The decision

Upper Tribunal
(Immigration and Asylum Chamber) Appeal Number: PA/10087/2018


Heard at Bradford
Decision & Reasons Promulgated
On 29 May 2019
On 05 June 2019






For the Appellant: Mrs Pettersen, Senior Home Office Presenting Officer
For the Respondent: Ms Khan, instructed by Parker, Rhodes Hickmotts

1. I shall refer to the appellant as the 'respondent' and the respondent as the 'appellant', as they appeared respectively before the First-tier Tribunal. The appellant was born in 1968 and is a female citizen of Nigeria. She appears to have first entered the United Kingdom in or about 1995 1996. She committed criminal offences in May 1996 including obtaining pecuniary advantage by deception for which she was sentenced to 12 months imprisonment. She was returned to Nigeria in 1997 but re-entered the country in the same year before being removed for a second time in July 1998. She claims to have re-entered the United Kingdom in 2000. After making an unsuccessful application to remain as a spouse, she was convicted again of obtaining pecuniary advantage by deception in 2012. She was served in April 2014 with a notice of decision to deport her to Nigeria. She then claimed that she was a victim of trafficking but the Competent Authority reached a negative decision on her claim in 2015. By a decision dated 1 August 2018, the Secretary of State refused her application for her international protection claim. She appealed to the First-tier Tribunal which, in a decision promulgated on 28 December 2018, allowed the appeal. the Secretary of State now appeals, with permission, to the Upper Tribunal.
2. The judge found large parts of the appellant's account of past events to be untrue. However, and contrary to the conclusions reached by the Competent Authority, the judge found that the appellant was a victim of trafficking and that, as a consequence, she would be at risk in her home area of Nigeria from those who had trafficked her to the United Kingdom. As regards internal flight, the judge found that the appellant's vulnerability and fragile mental condition would render such an option unduly harsh.
3. The grounds of appeal complain that the judge applied the wrong standard of proof to the question of trafficking. The judge applied the lower standard of reasonable likelihood rather than the balance of probabilities, which is the standard applied by the Competent Authority. The Secretary of State relies on the judgment of the High Court in R(NM) v Secretary of State for the Home Department [2018] EWHC 3268 (QB). However, it is clear from that judgement that the court did not intend to suggest that, when considering an asylum or Article 3 ECHR claim, the Secretary of State or the Tribunal should apply anything other than the lower standard. Adopting the issue-based approach approved by the court in NM, the judge in the instant appeal has, as she was required to do, considered the question of trafficking in the context of asylum/Article 3 ECHR and has, correctly, applied the correct lower standard. In this regard, see NM in particular at [60-64].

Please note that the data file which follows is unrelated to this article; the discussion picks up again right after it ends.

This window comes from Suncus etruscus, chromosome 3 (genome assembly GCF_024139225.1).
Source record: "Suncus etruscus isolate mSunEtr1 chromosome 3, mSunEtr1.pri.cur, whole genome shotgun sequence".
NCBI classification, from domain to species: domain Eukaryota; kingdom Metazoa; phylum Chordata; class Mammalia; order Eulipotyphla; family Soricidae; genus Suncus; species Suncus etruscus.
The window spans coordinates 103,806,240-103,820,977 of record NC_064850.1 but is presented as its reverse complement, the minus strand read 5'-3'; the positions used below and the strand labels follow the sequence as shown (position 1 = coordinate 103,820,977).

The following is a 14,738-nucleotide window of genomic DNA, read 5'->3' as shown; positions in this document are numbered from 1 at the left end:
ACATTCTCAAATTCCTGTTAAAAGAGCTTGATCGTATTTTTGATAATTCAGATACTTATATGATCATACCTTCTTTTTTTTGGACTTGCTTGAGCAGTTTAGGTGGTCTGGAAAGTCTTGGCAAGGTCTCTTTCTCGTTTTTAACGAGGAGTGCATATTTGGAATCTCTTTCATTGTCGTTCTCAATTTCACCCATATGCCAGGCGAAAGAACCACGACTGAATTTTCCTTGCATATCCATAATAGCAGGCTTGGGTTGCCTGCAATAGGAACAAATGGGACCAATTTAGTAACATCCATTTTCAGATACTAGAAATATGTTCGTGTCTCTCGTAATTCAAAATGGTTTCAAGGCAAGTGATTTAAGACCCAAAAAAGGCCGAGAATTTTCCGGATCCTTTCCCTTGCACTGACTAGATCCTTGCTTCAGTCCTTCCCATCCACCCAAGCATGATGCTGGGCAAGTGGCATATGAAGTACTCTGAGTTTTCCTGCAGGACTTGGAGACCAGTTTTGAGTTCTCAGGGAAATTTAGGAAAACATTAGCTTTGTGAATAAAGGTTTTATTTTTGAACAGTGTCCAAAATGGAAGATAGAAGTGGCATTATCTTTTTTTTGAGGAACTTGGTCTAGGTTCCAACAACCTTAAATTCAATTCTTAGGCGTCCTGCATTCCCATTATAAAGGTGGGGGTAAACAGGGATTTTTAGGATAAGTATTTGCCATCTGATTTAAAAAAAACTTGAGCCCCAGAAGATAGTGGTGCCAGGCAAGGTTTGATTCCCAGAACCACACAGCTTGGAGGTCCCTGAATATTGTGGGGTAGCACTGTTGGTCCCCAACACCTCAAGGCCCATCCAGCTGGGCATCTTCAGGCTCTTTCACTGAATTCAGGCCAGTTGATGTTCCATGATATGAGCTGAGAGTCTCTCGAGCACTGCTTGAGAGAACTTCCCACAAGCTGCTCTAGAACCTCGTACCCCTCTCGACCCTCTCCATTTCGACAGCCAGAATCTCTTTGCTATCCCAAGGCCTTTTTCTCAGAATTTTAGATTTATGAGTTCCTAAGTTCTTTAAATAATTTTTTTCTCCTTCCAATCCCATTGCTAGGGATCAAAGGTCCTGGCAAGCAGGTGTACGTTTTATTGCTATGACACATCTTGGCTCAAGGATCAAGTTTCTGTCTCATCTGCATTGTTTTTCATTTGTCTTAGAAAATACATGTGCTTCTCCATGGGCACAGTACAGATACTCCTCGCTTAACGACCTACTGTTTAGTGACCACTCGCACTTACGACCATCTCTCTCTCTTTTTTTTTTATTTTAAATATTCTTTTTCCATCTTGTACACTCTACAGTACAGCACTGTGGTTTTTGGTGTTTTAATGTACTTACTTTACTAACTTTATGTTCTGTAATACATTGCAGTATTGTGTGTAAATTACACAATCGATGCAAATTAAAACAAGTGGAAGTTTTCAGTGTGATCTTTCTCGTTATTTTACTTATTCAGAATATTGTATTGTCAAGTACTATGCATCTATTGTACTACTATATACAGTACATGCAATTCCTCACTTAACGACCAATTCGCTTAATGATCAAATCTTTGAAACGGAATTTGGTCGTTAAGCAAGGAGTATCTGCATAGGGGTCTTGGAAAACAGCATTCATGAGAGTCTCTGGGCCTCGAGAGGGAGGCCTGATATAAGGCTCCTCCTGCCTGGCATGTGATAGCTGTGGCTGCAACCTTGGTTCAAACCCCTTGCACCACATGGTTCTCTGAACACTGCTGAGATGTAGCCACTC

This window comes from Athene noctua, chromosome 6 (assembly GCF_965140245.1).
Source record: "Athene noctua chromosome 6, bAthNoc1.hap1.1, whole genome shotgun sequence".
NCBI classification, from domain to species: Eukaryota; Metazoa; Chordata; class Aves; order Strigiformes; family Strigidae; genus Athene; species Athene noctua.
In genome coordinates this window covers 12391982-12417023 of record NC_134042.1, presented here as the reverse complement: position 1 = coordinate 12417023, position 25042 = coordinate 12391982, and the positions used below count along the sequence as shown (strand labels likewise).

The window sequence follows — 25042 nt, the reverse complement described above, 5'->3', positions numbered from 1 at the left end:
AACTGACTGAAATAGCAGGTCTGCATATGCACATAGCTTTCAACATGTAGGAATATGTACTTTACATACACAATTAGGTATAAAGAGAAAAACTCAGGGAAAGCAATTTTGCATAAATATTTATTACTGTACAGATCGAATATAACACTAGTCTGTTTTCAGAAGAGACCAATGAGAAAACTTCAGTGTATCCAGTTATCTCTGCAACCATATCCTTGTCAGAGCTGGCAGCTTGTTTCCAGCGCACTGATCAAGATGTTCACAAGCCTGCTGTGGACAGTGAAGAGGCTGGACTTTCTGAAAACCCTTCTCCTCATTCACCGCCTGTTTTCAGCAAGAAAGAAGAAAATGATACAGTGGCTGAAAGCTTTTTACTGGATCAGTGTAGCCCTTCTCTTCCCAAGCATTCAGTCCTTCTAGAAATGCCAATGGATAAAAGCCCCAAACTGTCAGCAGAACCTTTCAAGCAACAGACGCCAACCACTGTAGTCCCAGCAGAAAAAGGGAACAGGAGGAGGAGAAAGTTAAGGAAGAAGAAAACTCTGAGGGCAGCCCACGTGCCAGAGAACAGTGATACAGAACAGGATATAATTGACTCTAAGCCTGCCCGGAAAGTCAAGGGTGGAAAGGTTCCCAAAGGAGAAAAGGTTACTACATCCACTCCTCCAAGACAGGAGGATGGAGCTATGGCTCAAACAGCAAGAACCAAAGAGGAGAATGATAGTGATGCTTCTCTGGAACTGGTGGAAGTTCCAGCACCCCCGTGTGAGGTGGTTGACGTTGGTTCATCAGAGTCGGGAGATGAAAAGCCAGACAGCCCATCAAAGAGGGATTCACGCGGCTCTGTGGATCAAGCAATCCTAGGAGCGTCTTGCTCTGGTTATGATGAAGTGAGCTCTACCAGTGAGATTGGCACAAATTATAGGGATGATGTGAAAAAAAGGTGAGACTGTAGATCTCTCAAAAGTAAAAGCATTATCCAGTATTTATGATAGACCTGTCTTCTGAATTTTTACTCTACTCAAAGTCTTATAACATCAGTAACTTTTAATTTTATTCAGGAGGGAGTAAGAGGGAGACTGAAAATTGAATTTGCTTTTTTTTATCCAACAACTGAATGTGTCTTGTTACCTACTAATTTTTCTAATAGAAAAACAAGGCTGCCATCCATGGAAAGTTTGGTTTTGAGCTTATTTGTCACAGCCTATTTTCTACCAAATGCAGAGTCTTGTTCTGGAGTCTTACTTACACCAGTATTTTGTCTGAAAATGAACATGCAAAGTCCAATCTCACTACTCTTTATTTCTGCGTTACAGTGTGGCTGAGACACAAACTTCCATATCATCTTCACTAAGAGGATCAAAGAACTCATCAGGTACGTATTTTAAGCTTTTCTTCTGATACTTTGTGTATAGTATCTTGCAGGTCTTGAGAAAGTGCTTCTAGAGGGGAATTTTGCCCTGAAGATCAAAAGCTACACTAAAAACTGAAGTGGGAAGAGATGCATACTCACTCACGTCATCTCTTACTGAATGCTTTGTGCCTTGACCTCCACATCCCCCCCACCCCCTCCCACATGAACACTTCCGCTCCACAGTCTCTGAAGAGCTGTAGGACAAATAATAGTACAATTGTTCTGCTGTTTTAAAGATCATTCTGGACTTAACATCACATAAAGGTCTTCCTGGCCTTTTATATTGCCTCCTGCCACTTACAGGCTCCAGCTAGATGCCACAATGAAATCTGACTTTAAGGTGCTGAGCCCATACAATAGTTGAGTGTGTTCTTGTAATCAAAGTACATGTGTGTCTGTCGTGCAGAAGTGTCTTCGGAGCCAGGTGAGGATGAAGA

4. The judge in the instant appeal made 'mixed' findings of fact; she believed part of the appellant's account of past events but rejected other parts. The grounds of appeal rely heavily upon the argument that the judge should have either believed everything the appellant had said or rejected it because the various elements of her account were inextricably linked; for example, but the judge rejected the appellant's claim that she has a husband and children but she accepted that the appellant had been trafficked. I accept that, if a judge makes 'mixed' findings, then he or she must provide a thorough explanation for finding part of an account credible whilst rejecting the remainder. In the present case, I find that the judge has provided such an explanation in her careful and thoughtful analysis. I reject the Secretary of State's argument that the appellant's claim regarding her family and husband could not be separated from her claim to have been trafficked; there is no illogicality inherent in the judge's analysis. Having reached that finding, much of the grounds of appeal fall away as constituting little more than a disagreement with findings available to the judge on the evidence.
5. Finally, I am satisfied that the judge's analysis with regard to internal flight including her findings as regards the appellant's emotional and mental fragility were available to her on the evidence. Likewise, the judge has been aware of the need to explain why she did not consider the appellant to be a wholly unreliable witness as had a judge in the First-tier Tribunal in the course of the appellant's previous appeal.
6. The judge has reached findings of fact and a conclusion in this appeal which, on the same facts, may not have been reached by another judge. However, that is not the point. The judge has explained adequately why she has believed part of the account but rejected other parts of the appellant's evidence; she has reached findings as regards the appellant's vulnerability and medical condition which were available to on the evidence; she has explained adequately why she took a different view from a judge who reached negative credibility findings reached at a previous appeal. Accordingly, I do not find that the judge has erred in law for the reasons advanced by the Secretary of State in the grounds of appeal.
Notice of Decision
This appeal is dismissed.

Signed Date 29 May 2019

Upper Tribunal Judge Lane

Direction Regarding Anonymity - Rule 14 of the Tribunal Procedure (Upper Tribunal) Rules 2008

Unless and until a Tribunal or court directs otherwise, the appellants are granted anonymity. No report of these proceedings shall directly or indirectly identify them or any member of their family. This direction applies both to the appellants and to the respondent. Failure to comply with this direction could lead to contempt of court proceedings.